#### johne1618

##### Active Member
I wouldn't read too much into the various colours and lights @johne1618. We're talking about a screenshot of a YouTube video from an outdoor webcam. One light is close to the camera and the other is far away, and who knows what their actual relative brightnesses were. Plus the image of the lamp from the composite is contrast enhanced in Photoshop.

I think you'd be hard-pressed to extract any useful information from the various lights. Probably at this stage it's just another case of "quacks like a drone and acts like drone".
Ok forget the contrast enhanced lamp image.

I've put this image of the object far from the Sun

into https://labs.tineye.com/color/ and found the RGB code #c9cbd7 in the center of the image

Far from the Sun the object has 34.7% blue at its center

I've put this image of the object mid way to the Sun

into https://labs.tineye.com/color/ and found the RGB code #a4a3ab in the center of the image

Midway to the Sun the object has 34.3% blue at its center

I've put this image of the object near to the Sun

into https://labs.tineye.com/color/ and found the RGB code #cac5c6 in the center of the image

Near the Sun the object has 33.1% blue at its center

Last edited:

#### Rory

##### Senior Member.
Sounds normal. Probably most objects return different RGB codes when they change distance, when time passes, or when camera artifacts do different things.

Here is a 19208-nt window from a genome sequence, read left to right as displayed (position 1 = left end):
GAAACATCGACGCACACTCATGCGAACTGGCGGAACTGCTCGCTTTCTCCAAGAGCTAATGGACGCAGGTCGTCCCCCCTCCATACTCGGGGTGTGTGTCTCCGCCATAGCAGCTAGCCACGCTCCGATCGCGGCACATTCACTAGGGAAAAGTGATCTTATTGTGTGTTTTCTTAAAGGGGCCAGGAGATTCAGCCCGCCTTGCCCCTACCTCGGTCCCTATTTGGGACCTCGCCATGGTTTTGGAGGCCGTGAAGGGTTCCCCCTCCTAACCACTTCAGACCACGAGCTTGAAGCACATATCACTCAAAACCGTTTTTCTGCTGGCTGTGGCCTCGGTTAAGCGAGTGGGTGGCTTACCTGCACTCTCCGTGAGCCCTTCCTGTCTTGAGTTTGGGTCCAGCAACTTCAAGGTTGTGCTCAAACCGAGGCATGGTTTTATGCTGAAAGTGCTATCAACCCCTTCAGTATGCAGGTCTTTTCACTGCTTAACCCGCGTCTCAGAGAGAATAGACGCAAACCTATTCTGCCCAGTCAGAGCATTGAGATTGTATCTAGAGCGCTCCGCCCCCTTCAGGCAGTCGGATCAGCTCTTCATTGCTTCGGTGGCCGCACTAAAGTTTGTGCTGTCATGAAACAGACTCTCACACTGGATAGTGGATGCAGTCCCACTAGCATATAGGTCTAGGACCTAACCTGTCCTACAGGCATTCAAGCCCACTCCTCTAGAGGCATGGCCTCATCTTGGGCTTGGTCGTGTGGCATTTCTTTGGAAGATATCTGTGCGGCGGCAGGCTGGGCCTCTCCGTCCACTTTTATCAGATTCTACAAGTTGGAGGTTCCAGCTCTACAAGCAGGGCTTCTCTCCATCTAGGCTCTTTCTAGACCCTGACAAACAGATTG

#### johne1618

##### Active Member
Sounds normal. Probably most objects return different RGB codes when they change distance, when time passes, or when camera artifacts do different things.

I've done a bit more testing with RGB codes and the results seem inconclusive.

But the object (or glare) does seem to change shape and intensity while stationary which is strange if it is a constant light on a drone.

Faint ball

Bright triangle

Bright rectangle

Last edited:

#### Rory

##### Senior Member.
I don't think it's strange.

Try this: take something else that doesn't move - ie, a bush or a part of the cliff - and examine that zoomed in at several different places in the video.

Do the pixels change at all? That'll show ypu it's just stuff going on with the camera/images rather than the objects themselves.

Last edited:

#### Mick West

Staff member
But the object (or glare) does seem to change shape and intensity while stationary which is strange if it is a constant light on a drone.

Faint ball

Those are not the actual pixels. The video looks like this when you zoom in.

Picking RGB values of interposlate pixels is pointless. It's a few pixels of light, the dark around it is just sharpening.

#### johne1618

##### Active Member
I don't think it's strange.

Try this: take something else that doesn't move - ie, a bush or a part of the cliff - and examine that zoomed in at several different places in the video.

Do the pixels change at all?
Good idea but having looked at Mick's zoomed image in post#52 I don't think I have the software to even obtain the correct pixels.

#### johne1618

##### Active Member
Those are not the actual pixels. The video looks like this when you zoom in.

Picking RGB values of interposlate pixels is pointless. It's a few pixels of light, the dark around it is just sharpening.

Hi Mick. What software do you use to get the pixels from a mpeg video? I'm just taking sections of a zoomed snapshot from the VLC media player and then expanding them with Microsoft Paint.

#### jarlrmai

##### Senior Member